Analysts at Goldman Sachs believe that the electric car market will grow strongly, and that Tesla is better placed than its competitors to take advantage of the boom while protecting margins through cost-cutting measures, but they list a number of threats: The risks in our thesis are related to the speed of EV adoption, car demand, increased EV competition, car cycle, autonomous car, key player risk, internal control area, and operational risks associated with Tesla’s high level of vertical integration.

What Goldman calls “significant human risk” is an elusive description for Musk. Tesla’s CEO spent 2022 first caught up in buying Twitter and then trying to put out the fires in his tumultuous reign at the social network. In the eyes of many observers, Musk has gone from a visionary genius to a ruthless executive. Moreover, he has aligned himself with the sympathies of the wings and has openly supported the Republicans in the United States, causing Tesla’s approval among Democratic voters to drop by more than 20 points, according to a recent poll by Morning Consult. It seems like a bad thing, because the former president Donald Trump and the Republicans in general ridicule the electric car, while the progressives are the biggest customers of Tesla. “The biggest risk the company has is its founder, Elon Musk, a man with an outspoken personality and thirst for the spotlight,” said Carlos Arenillas, a member of Panza Capital’s investment team.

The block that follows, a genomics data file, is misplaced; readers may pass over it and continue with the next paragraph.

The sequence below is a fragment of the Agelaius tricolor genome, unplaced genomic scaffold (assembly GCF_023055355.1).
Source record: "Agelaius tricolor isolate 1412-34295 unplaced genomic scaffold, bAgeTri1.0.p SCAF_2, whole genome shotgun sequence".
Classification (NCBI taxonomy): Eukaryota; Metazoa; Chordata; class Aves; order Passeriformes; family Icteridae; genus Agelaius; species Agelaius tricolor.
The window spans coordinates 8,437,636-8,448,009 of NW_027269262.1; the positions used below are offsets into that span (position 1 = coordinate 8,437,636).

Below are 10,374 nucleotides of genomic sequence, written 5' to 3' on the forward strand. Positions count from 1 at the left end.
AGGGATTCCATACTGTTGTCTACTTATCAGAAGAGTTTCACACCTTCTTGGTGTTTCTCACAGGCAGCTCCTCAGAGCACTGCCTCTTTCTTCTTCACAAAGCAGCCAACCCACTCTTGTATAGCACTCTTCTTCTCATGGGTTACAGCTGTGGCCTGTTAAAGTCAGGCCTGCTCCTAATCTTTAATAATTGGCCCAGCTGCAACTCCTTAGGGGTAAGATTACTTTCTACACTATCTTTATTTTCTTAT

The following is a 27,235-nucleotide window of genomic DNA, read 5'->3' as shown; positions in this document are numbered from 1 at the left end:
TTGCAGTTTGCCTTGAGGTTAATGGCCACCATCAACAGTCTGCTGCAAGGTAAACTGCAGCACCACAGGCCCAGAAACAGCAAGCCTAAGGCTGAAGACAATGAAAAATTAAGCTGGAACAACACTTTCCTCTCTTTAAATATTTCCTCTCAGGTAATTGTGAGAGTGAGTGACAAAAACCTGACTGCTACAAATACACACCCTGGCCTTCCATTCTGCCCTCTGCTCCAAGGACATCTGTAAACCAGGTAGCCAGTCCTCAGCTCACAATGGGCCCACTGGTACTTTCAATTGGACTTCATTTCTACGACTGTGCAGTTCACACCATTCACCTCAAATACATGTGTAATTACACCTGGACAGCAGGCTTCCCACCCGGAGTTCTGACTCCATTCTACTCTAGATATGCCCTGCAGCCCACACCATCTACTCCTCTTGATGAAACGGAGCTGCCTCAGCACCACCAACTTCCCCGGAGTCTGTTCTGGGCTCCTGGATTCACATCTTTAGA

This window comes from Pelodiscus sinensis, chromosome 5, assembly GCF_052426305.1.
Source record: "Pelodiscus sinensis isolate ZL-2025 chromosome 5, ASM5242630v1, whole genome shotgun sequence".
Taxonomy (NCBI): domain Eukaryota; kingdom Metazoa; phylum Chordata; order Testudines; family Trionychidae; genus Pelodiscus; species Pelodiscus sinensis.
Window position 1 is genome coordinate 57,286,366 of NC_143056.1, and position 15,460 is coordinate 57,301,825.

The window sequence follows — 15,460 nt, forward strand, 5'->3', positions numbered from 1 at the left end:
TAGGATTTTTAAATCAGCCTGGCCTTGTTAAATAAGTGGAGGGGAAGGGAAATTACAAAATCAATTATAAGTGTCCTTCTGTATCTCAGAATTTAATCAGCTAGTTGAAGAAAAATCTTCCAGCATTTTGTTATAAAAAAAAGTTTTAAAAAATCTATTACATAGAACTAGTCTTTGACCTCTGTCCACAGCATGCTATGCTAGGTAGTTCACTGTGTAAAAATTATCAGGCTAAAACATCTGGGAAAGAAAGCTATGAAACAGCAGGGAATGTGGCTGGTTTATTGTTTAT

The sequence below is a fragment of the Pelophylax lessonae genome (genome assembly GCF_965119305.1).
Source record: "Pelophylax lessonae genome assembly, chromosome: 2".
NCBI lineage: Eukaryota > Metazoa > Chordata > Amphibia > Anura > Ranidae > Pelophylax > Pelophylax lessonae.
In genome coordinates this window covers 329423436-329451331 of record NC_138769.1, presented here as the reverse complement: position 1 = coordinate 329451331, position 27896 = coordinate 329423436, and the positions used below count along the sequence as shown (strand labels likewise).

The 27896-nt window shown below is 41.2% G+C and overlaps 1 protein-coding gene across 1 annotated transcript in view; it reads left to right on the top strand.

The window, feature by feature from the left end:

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Tesla’s competition is fast

Arenillas acknowledges that Tesla has a huge impact on the auto industry. “It was the biggest contribution to the expansion of electric cars, breaking the monopoly of the combustion engine and forcing the incumbents to react,” he said. But increasing competition from traditional manufacturers has become a major threat.